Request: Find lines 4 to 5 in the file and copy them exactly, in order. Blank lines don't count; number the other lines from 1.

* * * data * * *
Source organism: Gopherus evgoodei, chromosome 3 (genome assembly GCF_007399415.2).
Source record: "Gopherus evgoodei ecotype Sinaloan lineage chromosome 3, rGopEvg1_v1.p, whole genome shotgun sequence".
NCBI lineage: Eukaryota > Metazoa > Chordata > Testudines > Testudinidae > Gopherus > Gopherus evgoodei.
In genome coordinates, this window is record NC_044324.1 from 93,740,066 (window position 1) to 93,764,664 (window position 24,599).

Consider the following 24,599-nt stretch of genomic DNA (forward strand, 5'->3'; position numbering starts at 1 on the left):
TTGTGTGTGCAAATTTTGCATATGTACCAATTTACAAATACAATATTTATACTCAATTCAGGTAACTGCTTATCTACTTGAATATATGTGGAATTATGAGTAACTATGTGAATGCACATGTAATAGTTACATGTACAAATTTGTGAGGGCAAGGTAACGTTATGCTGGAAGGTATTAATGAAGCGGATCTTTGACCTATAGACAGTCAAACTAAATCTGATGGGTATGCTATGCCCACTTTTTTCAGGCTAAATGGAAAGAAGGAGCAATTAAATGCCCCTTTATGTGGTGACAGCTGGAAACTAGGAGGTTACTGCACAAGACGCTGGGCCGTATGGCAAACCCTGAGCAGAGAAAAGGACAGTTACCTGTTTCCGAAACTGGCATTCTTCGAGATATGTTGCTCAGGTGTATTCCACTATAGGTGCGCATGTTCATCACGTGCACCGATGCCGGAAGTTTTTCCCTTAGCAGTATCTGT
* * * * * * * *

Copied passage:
In genome coordinates, this window is record NC_044324.1 from 93,740,066 (window position 1) to 93,764,664 (window position 24,599).

Consider the following 24,599-nt stretch of genomic DNA (forward strand, 5'->3'; position numbering starts at 1 on the left):